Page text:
Looking Back at Chamblee’s 2019 Schedule Fiasco

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Looking Back at Chamblee’s 2019 Schedule Fiasco

The hallways of CCHS.

The hallways of CCHS.

Photo by Ashley Veazey.

The hallways of CCHS.

Photo by Ashley Veazey.

Photo by Ashley Veazey.

The hallways of CCHS.

Henry Diep, Staff Writer

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As a new school year begins, the scheduling debacle of Chamblee Charter High School rears its problematic head once again. Chamblee students know all too well the nuisance of incorrect schedules and late August class swaps, a seemingly annual tradition for the school. So why does Chamblee experience so many issues with schedules each year and how are students and teachers being affected?

One potential reason for the apparent scheduling issues is that the schedule creation process is almost entirely up to the counseling department alone. This means that a handful of five counselors are responsible for creating 2,000 different schedules to meet the specific demands of each student, as well as responding to class change requests.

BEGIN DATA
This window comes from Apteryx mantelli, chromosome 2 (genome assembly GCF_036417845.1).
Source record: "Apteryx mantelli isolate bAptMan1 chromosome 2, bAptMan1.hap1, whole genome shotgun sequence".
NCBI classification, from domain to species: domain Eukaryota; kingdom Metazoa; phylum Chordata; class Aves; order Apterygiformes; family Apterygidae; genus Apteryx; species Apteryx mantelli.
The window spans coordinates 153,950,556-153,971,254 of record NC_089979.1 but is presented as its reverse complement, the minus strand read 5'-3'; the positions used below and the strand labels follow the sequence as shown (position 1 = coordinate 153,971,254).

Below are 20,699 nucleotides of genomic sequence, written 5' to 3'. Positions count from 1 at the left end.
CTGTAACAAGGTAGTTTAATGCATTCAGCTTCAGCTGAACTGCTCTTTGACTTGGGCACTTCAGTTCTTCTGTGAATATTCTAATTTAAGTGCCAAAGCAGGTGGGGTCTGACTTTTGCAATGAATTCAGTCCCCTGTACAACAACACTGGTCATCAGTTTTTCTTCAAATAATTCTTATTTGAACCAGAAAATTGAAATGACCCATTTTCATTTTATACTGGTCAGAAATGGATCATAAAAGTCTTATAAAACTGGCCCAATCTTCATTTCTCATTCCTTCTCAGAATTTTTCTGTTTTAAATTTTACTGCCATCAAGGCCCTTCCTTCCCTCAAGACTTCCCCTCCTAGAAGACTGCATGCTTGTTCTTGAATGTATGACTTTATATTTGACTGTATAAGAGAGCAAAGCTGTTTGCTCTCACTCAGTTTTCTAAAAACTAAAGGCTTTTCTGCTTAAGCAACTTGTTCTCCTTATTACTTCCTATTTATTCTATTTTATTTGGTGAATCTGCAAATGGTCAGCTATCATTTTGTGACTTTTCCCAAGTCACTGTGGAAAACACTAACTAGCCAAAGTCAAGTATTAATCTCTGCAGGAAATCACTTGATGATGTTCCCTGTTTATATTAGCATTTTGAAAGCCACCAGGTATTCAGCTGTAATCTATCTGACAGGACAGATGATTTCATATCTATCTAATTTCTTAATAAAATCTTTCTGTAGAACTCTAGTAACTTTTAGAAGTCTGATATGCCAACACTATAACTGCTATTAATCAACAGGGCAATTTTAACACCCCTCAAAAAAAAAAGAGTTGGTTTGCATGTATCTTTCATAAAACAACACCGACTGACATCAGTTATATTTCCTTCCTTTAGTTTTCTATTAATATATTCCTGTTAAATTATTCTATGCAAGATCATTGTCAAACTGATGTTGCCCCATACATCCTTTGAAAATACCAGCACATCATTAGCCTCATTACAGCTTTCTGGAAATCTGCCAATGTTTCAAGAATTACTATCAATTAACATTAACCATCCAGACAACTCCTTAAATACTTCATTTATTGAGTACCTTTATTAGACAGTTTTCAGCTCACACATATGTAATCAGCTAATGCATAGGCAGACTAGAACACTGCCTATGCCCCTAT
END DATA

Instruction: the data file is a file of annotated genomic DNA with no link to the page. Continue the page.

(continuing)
“I’m wondering if there are ways to find opportunities to let other people in the building take on parts of the scheduling ‘monster,’” said ninth-grade team leader and English teacher Laura Lennard. “That [would] then make it so that the counseling department can focus on just one small slice of [scheduling] so that they’re not just completely overwhelmed with everything.”

The dissolution of classes can also create difficulties and issues with schedules. Non-core classes dissolve when the amount of students enrolled in the class does not meet the minimum amount of students required by the county. One of the reasons this occurs is because students change their minds about the courses that they wish to take after schedules are created.

“I am told that a [elective] class must have at least 16 students enrolled in it in order to be funded. So without the funding, the school can’t pay for the class so the class would be dissolved,” said language arts teacher Fred Avett.